Globally, approximately 250 million people suffer from varying degrees of vision loss*. Diet is thought to be an important factor because certain nutrients are able to help reduce the harmful effects of oxidants. Many of the vitamins and minerals found in a healthy diet are antioxidants, examples include Vitamins A, C and E.
Additionally, carotenoids are also effective against antioxidants. Lutein and zeaxanthin are important carotenoids and many of these substances can only be obtained from the food you eat. They are yellow plant pigments which give certain foods their colour, which is why we are always told that colourful vegetables are good for us.
Lutein and zeaxanthin are found in high concentrations in the macula, which is part of the retina at the back of the eye. Another carotenoid called meso-zeaxanthin is formed in the body from lutein. It is these three carotenoids, lutein, zeaxanthin and meso-zeaxanthin that are known as macular pigment and are thought to play an important role in absorbing damaging blue wavelengths of light. It works by acting as a natural sunblock for the macula which can then counteract the effect of free-radicals.
The issue is that the average western person’s diet is thought to contain no more than 3mg of lutein or zeaxanthin and the body cannot make either lutein or zeaxanthin.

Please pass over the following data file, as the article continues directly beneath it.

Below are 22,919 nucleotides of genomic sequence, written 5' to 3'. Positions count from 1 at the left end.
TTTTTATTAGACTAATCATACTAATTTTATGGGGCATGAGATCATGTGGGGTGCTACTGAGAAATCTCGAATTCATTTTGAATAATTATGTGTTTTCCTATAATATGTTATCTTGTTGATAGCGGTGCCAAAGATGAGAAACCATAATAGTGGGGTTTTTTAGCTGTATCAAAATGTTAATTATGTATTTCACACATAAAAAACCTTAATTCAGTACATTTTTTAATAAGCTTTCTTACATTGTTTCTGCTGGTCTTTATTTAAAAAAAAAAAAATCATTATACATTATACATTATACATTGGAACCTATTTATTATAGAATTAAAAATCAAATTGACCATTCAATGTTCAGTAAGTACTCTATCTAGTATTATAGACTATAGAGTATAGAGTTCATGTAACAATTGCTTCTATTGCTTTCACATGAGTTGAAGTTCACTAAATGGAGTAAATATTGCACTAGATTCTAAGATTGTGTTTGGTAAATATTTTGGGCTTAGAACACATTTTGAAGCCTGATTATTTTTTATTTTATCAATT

What foods contain lutein?
Food which contains lutein: include: kale, red pepper, spinach, lettuce, leek, broccoli, peas, sweetcorn and egg yolk.
Kale is thought to have the best source of lutein and it has good bioavailability, even when raw. Look at our video below to find out how you can make a tasty kale pesto!
Egg yolk contains lutein, zeaxanthin and these carotenoids may be more easily absorbed by the body because they are eaten with fat contained in the egg.
Zeaxanthin is also found in orange and yellow fruits and vegetables such as sweetcorn, orange and peppers. Many of these foods also contain vitamins C and E.
What is the best way to eat the veggies?
It seems as though researchers are on the fence about this as light boiling or steaming may increase the bioavailability of lutein so the body can absorb it easier, but some people say cooking it too much may destroy it – research is ongoing with this.
What about supplements?
Due to these findings, it comes to no surprise that there has been considerable research into the potential therapeutic benefits of antioxidant vitamin and mineral supplements as a simple and cost-effective strategy for disease prevention/control. However, it is widely agreed that if you eat a healthy diet including at least five portions of fruit a day you should not need a supplement. This shows that supplements shouldn’t be a substitute for a healthy diet. It is also important to note that as lutein and zeaxanthin are fat-soluble, they are more easily absorbed as an oil capsule rather than tablets.
Take a look at Anne in her carrot costume giving out healthy eye “shots” to our patients which are rich in anti-oxidants.
Ask your GP before taking any supplements
Nutrition and Eye Health: John G Lawrenson and Laura E Downie